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St Mary, Lakenheath, Suffolk

(52°24′55″N, 0°31′7″E)
TL 714 827
pre-1974 traditional (England and Wales) Suffolk
now Suffolk
  • Ron Baxter

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Feature Sets

Lakenheath is a large village in the NW of Suffolk, between Ely and Thetford and only 10 miles from either. To the W is the fenland that runs into Cambridgeshire, and the Cut-off Channel, built in 1964 as part of the fen drainage system, runs alongside the B1112 that forms Lakenheath High Street. To the E was once Lakenheath Warren, set up by the prior of Ely in 1251 as a source of rabbits for the table — a practical solution to the exploitation of land that was unsuitable for crops or pasture. Over the centuries the land was over-grazed by the rabbits, and soil erosion became a problem. In the 1660s sand dunes spread over 1000 acres at Lakenheath warren. The site of the warren is now Lakenheath airfield, built for the RAF in 1941. In 1948 the Americans moved B-29 bombers in, and they took over the administration of the airfield in 1951. Today Lakenheath is home to the 48th Fighter Wing of the USAF, England's largest USAF operated fighter base.

St Mary's is a large, imposing flint and ironstone church with brick repairs and traces of lost mortar rendering, situated on the E side of the High Street and standing in a spacious churchyard. It consists of an aisled and clerestoried nave with five-bay arcades, an unaisled chancel and a W tower with a Hertfordshire spike. There is a two-storey western extension to the tower. This was built after the Reformation, with stone from the old church at Eriswell, as a schoolroom, and it was still used as the village school in the 19thc. It is also recorded that it was used as the manor office. The earliest work in the church is the chancel arch, of c.1130-50, and the W end of the chancel with the remains of 12thc. wall-arcading and a blocked window on the N wall. The chancel was remodelled in the 13thc. and given a N chapel (now removed and its arches to chancel and aisle blocked but still visible). A doorway pierced through the blocking has itself been blocked. The S chancel doorway also belongs to the 13thc. remodelling and the font, described by Pevsner as the finest 13thc. font in the county, also dates from this period. The chancel has been heightened with brick and ashlar and its present slate roof with tile cresting is 19thc. The nave arcades have octagonal piers and moulded capitals with chamfered arches. Pier 3 of the N nave arcade is a short stretch of walling with responds, indicating to Pevsner that this was the position of the 12thc. W end. E of this, the arcade is early 14thc., and to the W it is mid-14thc. with slimmer piers. The S arcade is uniformly mid-14thc. The aisle windows are likewise reticulated on the N (c.1320) and Perpendicular on the S. Both lateral nave doorways have porches; the N Perpendicular and the S rebuilt in the 19thc. There is also a fine 14thc. W doorway with continuously moulded orders, now inside the western extension. The nave is much taller than the chancel and has a fine 15thc. angel roof with alternating hammerbeam and tie beam trusses. Its clerestory and battlements are Perpendicular. The tower is early 13thc. in its lower parts, late 13thc. at the bell-stage and Perpendicular at the parapet, which has battlements and a chimera. The lead spike relates more to churches in Cambridgeshire than Suffolk. Romanesque work recorded here comprises the chancel arch, the remains of the wall-arcade in the chancel N wall and a section of string course re-set in the N chancel wall.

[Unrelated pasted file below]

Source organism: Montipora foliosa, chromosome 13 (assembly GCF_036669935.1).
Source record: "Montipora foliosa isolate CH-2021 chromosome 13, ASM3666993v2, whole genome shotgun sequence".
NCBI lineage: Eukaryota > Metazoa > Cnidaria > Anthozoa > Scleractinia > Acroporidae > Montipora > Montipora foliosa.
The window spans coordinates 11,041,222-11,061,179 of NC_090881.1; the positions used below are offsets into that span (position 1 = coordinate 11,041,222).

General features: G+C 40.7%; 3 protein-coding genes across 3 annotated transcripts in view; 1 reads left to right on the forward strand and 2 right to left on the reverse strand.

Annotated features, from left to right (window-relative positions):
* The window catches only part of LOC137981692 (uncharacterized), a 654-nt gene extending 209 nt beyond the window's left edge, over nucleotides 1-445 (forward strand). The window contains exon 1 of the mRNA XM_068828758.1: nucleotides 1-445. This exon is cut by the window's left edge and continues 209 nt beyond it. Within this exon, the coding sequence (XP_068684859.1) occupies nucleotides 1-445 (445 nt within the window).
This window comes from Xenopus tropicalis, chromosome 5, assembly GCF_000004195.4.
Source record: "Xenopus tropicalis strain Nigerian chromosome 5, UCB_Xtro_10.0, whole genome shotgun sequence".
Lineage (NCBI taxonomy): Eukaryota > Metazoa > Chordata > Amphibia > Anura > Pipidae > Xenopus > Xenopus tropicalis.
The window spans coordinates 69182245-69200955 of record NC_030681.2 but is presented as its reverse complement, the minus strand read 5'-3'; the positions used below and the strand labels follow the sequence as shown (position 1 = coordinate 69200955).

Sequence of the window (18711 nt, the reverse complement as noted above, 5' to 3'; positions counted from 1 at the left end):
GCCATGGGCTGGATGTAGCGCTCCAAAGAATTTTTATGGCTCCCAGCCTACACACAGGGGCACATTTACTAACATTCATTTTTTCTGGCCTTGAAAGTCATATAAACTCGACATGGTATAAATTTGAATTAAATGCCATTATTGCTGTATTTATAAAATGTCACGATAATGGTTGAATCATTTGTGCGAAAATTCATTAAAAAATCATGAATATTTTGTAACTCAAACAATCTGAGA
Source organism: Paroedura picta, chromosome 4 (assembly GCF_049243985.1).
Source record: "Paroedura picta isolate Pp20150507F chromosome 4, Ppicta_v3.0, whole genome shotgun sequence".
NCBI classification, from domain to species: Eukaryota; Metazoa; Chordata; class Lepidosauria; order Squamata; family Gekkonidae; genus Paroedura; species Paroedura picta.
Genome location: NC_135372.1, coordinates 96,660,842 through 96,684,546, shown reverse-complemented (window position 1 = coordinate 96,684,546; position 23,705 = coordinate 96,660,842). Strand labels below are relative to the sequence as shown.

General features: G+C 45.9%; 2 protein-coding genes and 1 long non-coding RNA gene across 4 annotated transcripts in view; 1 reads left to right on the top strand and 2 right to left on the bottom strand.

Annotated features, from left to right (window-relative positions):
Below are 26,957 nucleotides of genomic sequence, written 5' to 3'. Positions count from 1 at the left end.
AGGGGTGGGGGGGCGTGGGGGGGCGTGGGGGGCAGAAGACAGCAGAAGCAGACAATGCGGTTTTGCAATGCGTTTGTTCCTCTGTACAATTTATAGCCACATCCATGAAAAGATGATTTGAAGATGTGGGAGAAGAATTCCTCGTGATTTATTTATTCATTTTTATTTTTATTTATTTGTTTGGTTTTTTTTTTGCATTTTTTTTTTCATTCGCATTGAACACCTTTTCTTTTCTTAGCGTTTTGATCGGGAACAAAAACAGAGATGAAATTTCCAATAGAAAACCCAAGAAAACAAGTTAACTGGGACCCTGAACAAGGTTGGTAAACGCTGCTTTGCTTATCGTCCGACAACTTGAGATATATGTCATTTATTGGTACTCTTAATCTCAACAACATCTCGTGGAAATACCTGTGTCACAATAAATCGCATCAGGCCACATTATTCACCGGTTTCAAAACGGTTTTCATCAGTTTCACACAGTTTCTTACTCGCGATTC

Lakenheath was held as a manor by St Aethelthryth (Ely Priory) before and after the Conquest. In 1086 the manor had three carucates of ploughland, meadow for five head of cattle, 17 pigs and 100 sheep, a hall and a church with 60 acres of land. A smaller holding in Lakenheath was Richard fitzGilbert's (one carucate). Richard's descendants were the Clares, Earls of Gloucester from 1217. In 1201 King John granted a market here to the prior and monks of Ely, but in the following year an inquest decided that it was damaging to the market at Bury St Edmunds. In 1250, Henry III granted a Thursday market and a fair to the Earl of Gloucester, to be held at the manor. In 1309 Edward II granted a Wednesday market and a fair to the prior and chapter of Ely, again at the manor. The setting up of Lakenheath warren by the prior of Ely in 1251 has been noted above.

Benefice of Brandon and Santon Downham with Elveden and Lakenheath.


Interior Features


Chancel arch/Apse arches

Interior Decoration

Blind arcades
String courses

The chancel arch capitals are relatively simple types, but suggest connections with Ely cathedral. The volute capital is of the Ely transept type; fluted bells are found at Ely in the nave clerestory and the W transept, and the first order N capital at Lakenheath may be an inaccurate interpretation of the type of Ely trefoil found on the clerestory of the W transept.

G. Briscoe, A History of Lakenheath. 1951.
H. M. Cautley, Suffolk Churches and their Treasures. London 1937.
S. Jenkins, England's Thousand Best Churches. 1999.
D. P. Mortlock, The Popular Guide to Suffolk Churches: 1 W Suffolk. Cambridge 1988, 129-30.
J. T. Munday, Lakenheath Manor of Clare Fee 1086-1331. 1970
N. Pevsner, The Buildings of England: Suffolk. Harmondsworth 1961, rev. E. Radcliffe 1975, 319-21.